LV Congresswoman: Post Office Cuts Put Democracy ‘in Jeopardy’

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Susan Wild Post Office

U.S. Rep. Susan Wild (D-15), who represents the Lehigh Valley in Congress, spoke at a news conference outside the Southside Bethlehem branch of the United States Postal Service Tuesday. The news conference was held in response to controversial cuts made by Postmaster General Louis DeJoy, who announced Tuesday that he was suspending further cuts until after the 2020 election. Pictured behind Wild are several representatives of unions that represent local USPS workers, including Lehigh Valley Area Local American Postal Workers union president Andrew Kubat (left) and National Association of Letter Carriers Branch 274 local representative Angelo Fetter (center).

The United States Postal Service is in trouble, elected officials from the Lehigh Valley said in a news conference Tuesday, and they’re not going to stand by without trying to help it.

“Inaction is not an option,” said U.S. Rep. Susan Wild (D-15) in response to recent USPS cuts by Postmaster General Louis DeJoy; cuts that have garnered national attention for their impact on current mail operations and their potential impact on voting by mail in the presidential election this fall. “The very core of our democracy (is) in jeopardy.”

As many as 80 million Americans are expected to vote by mail in the 2020 presidential election, in large part due to the fact that many states–including Pennsylvania–have enabled or expanded that option due to safety concerns related to the ongoing coronavirus pandemic.

“The postal service and its workers are truly the pillar of our community,” said Wild, who commended USPS employees for their service in spite of the dangers of COVID-19.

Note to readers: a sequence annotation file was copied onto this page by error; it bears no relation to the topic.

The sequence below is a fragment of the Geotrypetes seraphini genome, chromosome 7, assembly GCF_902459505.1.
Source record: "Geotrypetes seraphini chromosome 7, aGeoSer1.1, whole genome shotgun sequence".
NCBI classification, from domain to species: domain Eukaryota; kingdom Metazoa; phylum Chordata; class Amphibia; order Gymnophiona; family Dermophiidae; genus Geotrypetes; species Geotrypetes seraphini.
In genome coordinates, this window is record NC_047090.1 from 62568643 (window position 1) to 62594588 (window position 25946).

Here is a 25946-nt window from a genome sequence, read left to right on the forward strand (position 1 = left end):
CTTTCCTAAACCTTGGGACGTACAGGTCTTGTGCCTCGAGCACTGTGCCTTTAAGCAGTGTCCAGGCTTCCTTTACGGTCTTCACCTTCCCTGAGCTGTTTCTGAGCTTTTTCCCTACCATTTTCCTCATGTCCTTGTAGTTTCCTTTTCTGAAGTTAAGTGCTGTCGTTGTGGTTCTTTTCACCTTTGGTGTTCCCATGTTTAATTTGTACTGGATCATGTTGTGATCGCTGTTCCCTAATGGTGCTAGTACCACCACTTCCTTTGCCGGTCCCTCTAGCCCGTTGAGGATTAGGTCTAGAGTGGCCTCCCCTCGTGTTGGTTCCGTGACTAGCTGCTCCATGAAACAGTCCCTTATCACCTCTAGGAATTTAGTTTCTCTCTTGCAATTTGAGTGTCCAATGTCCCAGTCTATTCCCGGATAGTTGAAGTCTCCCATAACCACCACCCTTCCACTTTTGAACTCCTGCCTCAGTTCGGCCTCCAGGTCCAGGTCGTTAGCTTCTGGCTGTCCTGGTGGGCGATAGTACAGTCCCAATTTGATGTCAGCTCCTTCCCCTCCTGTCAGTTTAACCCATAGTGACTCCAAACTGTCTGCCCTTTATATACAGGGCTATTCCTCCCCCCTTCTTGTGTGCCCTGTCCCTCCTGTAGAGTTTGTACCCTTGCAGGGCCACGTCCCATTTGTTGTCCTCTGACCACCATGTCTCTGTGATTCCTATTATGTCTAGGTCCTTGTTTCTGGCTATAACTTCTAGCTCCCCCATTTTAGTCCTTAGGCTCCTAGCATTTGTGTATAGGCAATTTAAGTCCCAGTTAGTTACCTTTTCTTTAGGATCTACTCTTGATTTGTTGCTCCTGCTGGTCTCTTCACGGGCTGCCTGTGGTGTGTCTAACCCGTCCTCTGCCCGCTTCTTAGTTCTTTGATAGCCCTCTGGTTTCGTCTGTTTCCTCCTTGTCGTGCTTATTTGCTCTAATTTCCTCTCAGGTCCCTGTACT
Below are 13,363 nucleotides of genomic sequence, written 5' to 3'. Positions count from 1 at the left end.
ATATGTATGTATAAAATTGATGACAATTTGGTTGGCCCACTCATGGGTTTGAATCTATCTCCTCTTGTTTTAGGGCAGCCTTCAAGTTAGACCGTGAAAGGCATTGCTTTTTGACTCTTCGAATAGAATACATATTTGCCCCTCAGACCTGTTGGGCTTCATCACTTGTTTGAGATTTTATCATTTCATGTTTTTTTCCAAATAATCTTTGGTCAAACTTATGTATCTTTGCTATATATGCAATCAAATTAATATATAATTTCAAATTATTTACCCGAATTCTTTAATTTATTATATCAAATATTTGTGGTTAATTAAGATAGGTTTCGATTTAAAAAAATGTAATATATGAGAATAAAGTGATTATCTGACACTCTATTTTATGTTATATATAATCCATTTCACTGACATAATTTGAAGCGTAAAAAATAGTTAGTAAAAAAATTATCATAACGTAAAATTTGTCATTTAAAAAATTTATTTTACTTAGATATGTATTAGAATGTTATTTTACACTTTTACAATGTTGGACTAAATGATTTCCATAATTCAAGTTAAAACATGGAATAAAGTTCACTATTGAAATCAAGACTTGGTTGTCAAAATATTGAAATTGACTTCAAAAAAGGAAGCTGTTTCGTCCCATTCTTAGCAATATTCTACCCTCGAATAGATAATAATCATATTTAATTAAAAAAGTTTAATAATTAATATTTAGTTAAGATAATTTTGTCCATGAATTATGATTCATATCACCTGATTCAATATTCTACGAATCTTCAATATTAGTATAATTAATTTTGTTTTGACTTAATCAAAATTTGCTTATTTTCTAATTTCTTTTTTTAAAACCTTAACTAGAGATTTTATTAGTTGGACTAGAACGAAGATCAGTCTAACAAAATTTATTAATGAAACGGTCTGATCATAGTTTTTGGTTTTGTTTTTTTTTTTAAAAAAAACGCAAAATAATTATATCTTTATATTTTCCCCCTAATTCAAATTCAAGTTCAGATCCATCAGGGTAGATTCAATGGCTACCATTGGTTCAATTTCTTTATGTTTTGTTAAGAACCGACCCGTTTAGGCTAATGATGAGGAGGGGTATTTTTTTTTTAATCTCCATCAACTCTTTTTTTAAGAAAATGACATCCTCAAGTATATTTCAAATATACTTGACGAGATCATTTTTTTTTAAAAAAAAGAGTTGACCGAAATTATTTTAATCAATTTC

Post Office Andrew Kubat

Lehigh Valley Area Local American Postal Workers union president Andrew Kubat (right) speaks at Tuesday’s news conference in Bethlehem in opposition to recent United States Postal Service cuts that have slowed the delivery of mail.

Lehigh Valley Area Local American Postal Workers union president Andrew Kubat said thousands of USPS employees have been infected by the virus during the pandemic, and at least 60 of them have died from it.

“The American Postal Workers Union is vehemently opposed to any changes that will delay, slow down or interfere with the delivery of the mail,” Kubat said.

He noted that the USPS is not a taxpayer-funded entity, relying instead on the sale of stamps to fund its operations.

Wild also made it a point to emphasize that the post office operates as a service, as opposed to being a business.

“It is not intended to be a profit-making business” and shouldn’t be judged according to the same standards to which private sector businesses are held, she said.

When Wild was asked specifically about mail-in ballots, she said individuals who will be voting by mail in the upcoming election may contact her office if they need assistance.

She said mail-in ballots should be available in mid-September, and urged anyone who plans to vote by mail to “heed the advice to mail it back early.”

Voters with the ability to deliver their ballots to their county’s election office may wish to consider doing that, Wild added.

Wild also read from a bill called the Delivering for America Act which Congress is expected to vote on this weekend, after Speaker of the House Nancy Pelosi took the unusual step of calling representatives back from their summer recess in order to address the cuts at the USPS.